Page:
Football managers must look forward to international breaks as eagerly as turkeys await Christmas. It’s not much fun for any of us, mind you.
In fact, an infernal nuisance if all you want is proper football rather than meandering international friendlies.
But for others it’s more about dread than frustration. It’s that time when some clubs, those who think that four or five matches is long enough to judge a manager, “take stock.”
No hanging around at Carlisle and Colchester where Graham Kavanagh and Joe Dunne were bundled onto the street as soon as the shut-down started.
Now, albeit no surprise, Jose Riga is dangling from the Tower at Blackpool where where his replacement might see it as a “last resort.”
And a sandcastle on the beach might confidently expect to last longer than Leeds United’s next incumbent.
Which brings me to one of many other endangered managers, Bolton’s Dougie Freedman, for the very good reason that Sheffield Wednesday are at the Macron Stadium on Saturday.
And, with absolutely no ill-will intended towards an immensely likeable character, it also brings me to the point that sometimes there is good reason to sack a manager.
We often forget that in our collective throwing-up of hands.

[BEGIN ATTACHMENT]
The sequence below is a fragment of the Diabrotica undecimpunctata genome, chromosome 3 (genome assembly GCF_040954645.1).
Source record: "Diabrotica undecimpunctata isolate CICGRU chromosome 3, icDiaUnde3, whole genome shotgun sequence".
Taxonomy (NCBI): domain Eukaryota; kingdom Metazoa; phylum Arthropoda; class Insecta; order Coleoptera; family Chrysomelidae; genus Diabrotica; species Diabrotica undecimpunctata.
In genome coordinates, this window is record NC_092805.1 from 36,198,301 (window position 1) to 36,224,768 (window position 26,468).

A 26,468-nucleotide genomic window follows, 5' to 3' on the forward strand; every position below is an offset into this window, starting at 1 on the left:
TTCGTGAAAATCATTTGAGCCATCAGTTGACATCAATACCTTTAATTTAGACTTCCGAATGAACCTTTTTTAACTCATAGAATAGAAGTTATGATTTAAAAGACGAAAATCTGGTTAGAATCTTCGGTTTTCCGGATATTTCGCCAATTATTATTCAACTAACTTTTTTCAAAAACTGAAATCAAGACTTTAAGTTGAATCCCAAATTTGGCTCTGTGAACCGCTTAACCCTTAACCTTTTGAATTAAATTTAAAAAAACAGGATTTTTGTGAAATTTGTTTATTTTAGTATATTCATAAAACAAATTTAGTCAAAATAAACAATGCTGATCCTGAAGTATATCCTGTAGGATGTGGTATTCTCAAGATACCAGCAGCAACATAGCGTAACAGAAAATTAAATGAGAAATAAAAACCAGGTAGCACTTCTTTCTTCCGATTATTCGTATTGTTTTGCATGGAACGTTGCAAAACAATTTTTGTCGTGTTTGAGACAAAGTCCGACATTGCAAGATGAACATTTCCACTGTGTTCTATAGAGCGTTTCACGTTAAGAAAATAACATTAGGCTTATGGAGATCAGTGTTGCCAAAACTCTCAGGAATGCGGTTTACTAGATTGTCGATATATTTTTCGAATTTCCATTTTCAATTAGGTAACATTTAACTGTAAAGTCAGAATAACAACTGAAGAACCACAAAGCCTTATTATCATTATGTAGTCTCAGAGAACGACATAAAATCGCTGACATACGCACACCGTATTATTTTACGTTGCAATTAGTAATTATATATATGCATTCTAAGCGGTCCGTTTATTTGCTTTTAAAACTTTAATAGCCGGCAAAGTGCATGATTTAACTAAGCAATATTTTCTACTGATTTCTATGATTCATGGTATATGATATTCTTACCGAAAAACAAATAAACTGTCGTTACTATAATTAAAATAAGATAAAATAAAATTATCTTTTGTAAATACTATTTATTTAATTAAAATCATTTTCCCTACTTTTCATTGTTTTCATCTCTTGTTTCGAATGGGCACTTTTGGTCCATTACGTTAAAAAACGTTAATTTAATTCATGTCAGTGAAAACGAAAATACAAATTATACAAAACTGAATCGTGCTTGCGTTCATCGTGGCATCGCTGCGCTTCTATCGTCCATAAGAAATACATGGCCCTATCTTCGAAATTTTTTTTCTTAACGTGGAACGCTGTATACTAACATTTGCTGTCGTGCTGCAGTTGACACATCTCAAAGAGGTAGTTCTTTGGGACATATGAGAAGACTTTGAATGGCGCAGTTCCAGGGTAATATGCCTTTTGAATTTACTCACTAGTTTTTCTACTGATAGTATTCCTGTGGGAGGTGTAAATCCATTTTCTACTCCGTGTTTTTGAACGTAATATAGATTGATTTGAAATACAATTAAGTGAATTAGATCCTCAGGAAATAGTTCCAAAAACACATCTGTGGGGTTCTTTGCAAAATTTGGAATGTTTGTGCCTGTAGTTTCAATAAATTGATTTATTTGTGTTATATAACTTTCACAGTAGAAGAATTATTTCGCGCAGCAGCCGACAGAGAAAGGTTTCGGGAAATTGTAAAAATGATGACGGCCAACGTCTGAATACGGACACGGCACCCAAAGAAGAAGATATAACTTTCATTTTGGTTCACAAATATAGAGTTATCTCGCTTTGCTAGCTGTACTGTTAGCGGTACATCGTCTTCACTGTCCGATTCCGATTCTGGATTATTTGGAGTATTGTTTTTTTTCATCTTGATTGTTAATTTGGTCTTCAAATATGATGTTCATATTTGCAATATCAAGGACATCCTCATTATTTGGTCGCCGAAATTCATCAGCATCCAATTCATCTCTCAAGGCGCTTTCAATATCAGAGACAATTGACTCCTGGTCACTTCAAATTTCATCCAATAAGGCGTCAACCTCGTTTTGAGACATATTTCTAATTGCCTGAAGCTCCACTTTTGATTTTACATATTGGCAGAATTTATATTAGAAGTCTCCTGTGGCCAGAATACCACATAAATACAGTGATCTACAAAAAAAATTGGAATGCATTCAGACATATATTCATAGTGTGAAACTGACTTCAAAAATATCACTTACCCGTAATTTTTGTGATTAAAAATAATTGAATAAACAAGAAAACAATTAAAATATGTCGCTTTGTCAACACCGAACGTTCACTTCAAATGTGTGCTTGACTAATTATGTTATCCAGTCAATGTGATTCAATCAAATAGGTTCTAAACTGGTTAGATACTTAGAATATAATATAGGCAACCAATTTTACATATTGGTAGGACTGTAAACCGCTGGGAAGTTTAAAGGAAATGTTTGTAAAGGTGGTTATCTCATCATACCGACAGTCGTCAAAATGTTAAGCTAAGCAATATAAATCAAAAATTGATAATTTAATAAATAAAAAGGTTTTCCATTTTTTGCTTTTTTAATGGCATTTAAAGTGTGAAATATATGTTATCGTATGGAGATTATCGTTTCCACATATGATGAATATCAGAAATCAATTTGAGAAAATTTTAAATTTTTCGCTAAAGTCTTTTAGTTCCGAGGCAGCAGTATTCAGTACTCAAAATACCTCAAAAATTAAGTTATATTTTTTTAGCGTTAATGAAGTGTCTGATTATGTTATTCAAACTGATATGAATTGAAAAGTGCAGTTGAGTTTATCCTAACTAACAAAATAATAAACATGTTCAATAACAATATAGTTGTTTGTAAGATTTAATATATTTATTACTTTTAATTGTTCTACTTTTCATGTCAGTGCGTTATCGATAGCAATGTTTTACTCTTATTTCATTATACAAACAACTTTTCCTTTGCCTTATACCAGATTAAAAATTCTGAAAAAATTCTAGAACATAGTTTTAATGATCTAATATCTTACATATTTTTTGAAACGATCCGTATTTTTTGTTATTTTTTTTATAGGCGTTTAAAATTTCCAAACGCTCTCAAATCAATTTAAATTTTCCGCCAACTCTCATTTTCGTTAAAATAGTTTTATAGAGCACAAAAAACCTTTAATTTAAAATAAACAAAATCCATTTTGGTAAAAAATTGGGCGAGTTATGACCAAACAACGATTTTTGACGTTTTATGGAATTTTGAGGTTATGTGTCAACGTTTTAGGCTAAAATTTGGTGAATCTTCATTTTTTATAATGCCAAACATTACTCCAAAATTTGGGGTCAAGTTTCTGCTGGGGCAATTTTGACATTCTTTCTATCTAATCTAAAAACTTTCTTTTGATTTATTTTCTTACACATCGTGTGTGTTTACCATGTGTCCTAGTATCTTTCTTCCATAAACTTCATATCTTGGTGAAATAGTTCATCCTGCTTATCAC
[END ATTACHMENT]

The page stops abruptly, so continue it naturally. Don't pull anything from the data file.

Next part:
On Freedman’s record in Lancashire he could, I feel, have no complaints. Just as I believed the same was true when the Owls parted with Dave Jones last season.
In fact, chairman Milan Mandaric admitted to me in the aftermath of that decision that he had perhaps over-indulged patience on Jones and waited too long.
By the nature of what usually follows a sacking (an upturn, as happened immediately at S6 under Stuart Gray), I hope – as I write in midweek - that there are no headlines coming out of the Macron before Saturday’s game.
Freedman’s perilous position and the festering of fan discontent must give Wednesday every chance of making a minor blip of losing, unluckily, at home to Nottingham Forest and ensuring that remains the team’s solitary defeat. In fact, the expressive style Gray is adopting home and away suggests the emphasis will be on winning rather than drawing.
Bolton are third bottom with a single point under a boss who was headhunted from Crystal Palace nearly two years ago on a not unreasonable mission to return them to the Premier League. In that time Freedman has a win ratio only fractionally over one-third of his 95 games.
As a man, I’ve always found him to be a class act, certainly with the media. He’s calm and objective, never taking a tough question personally.
His building of a Crystal Palace team that went on to the top flight also suggests he has real talent in the job.
But sometimes what works at one place doesn’t come off at another and I can find no reason – except for the touted explanation that Bolton might struggle to part with him financially – to argue that his job is not justifiably on the line.
There is a balance in all things.
What we must hope is that, in a game without sentiment, a settled-looking Wednesday take full advantage this weekend.